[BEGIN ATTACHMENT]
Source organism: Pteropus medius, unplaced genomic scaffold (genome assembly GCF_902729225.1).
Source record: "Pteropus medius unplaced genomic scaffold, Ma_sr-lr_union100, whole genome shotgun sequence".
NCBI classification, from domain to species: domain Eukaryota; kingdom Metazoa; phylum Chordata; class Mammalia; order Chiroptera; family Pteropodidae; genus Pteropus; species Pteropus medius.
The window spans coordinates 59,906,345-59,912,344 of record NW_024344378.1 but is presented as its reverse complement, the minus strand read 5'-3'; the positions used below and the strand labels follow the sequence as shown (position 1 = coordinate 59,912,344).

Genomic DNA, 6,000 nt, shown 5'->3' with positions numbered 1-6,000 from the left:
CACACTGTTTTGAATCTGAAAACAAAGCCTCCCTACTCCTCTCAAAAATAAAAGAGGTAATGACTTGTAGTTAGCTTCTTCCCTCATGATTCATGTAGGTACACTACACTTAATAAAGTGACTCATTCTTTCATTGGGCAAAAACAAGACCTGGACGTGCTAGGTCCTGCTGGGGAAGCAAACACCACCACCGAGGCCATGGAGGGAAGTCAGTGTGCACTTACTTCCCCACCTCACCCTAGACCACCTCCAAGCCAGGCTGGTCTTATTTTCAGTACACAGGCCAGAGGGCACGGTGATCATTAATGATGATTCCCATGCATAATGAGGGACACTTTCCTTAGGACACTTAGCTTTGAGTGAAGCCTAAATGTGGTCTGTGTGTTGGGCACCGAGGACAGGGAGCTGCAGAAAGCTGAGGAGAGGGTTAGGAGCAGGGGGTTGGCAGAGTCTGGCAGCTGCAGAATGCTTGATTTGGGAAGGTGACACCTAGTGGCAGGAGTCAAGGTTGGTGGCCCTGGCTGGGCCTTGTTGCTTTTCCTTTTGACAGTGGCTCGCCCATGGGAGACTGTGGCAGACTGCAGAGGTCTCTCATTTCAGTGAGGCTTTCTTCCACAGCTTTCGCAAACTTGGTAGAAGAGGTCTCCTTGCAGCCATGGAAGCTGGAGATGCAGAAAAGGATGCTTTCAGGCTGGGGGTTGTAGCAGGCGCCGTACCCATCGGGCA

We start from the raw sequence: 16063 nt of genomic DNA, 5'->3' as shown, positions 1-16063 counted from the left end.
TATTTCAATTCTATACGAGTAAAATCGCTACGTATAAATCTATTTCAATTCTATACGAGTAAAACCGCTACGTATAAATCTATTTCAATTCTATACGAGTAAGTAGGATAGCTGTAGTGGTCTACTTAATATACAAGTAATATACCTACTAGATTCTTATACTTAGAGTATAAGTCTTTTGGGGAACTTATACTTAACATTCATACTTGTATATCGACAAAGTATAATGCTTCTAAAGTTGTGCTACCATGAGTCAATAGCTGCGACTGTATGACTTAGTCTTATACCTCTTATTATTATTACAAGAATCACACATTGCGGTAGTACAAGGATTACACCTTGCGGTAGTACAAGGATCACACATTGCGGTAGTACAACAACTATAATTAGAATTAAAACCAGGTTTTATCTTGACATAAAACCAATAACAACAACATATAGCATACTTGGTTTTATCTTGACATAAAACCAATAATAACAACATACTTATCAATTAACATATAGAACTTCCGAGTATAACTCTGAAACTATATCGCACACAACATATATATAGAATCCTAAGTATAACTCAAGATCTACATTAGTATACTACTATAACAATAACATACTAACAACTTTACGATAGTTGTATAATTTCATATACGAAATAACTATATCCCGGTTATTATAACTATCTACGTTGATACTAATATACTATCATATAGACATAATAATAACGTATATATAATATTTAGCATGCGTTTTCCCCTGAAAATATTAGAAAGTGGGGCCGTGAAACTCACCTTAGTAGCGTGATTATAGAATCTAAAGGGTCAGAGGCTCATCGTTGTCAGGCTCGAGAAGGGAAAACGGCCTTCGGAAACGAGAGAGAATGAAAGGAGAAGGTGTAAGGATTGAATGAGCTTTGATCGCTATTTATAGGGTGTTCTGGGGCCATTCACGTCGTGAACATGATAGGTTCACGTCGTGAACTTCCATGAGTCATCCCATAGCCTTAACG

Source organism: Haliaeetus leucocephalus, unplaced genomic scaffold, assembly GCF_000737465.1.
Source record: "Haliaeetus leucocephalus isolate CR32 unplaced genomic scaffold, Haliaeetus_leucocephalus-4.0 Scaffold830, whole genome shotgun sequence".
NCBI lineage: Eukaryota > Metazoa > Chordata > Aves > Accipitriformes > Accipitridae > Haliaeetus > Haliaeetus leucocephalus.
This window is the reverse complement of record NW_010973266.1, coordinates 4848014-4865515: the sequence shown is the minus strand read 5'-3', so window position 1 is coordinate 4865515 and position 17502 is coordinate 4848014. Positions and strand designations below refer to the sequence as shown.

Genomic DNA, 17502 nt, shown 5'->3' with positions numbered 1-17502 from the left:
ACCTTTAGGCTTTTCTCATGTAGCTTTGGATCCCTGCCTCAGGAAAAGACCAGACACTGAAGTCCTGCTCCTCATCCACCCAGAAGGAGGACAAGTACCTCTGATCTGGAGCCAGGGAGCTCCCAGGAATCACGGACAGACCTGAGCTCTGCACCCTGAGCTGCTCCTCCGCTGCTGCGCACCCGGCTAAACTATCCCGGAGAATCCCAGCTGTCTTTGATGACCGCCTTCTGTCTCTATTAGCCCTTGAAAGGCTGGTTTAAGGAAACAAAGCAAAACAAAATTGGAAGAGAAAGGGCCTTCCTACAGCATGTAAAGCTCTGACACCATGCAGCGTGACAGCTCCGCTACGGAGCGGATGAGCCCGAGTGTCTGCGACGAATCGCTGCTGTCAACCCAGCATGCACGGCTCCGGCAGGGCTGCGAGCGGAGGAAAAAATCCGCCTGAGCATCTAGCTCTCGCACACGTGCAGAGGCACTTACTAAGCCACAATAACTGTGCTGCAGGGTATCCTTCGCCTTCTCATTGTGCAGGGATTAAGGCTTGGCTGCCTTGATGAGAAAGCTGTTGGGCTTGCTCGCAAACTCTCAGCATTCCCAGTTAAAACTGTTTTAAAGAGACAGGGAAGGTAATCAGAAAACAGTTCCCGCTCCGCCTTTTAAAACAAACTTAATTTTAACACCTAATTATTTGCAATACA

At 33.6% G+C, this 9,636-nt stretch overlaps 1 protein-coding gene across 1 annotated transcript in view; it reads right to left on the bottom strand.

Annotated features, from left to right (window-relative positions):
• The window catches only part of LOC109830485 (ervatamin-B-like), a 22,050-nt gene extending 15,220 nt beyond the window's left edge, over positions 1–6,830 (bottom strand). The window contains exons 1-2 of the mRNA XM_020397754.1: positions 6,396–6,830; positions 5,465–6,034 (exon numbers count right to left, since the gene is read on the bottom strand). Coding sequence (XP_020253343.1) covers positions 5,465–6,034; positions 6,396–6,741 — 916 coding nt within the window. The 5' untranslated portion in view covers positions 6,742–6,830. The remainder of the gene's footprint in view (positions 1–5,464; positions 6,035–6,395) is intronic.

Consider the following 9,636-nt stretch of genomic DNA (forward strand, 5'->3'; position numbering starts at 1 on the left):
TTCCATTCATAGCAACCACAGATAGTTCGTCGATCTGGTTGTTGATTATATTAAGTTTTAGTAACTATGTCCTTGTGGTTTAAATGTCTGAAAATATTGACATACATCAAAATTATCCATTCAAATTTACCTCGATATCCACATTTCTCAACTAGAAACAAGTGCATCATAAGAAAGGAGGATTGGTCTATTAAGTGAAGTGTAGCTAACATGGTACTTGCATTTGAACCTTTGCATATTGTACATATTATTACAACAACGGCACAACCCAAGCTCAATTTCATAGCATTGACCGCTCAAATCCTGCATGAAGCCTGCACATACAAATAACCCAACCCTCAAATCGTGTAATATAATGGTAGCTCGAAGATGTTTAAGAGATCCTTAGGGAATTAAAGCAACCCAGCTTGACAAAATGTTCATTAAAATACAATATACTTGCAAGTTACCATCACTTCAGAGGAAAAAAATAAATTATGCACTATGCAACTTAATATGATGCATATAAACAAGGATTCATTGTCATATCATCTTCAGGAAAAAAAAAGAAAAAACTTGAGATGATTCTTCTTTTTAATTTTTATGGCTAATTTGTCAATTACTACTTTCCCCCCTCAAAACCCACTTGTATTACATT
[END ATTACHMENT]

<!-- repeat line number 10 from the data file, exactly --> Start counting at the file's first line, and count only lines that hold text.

Source record: "Haliaeetus leucocephalus isolate CR32 unplaced genomic scaffold, Haliaeetus_leucocephalus-4.0 Scaffold830, whole genome shotgun sequence".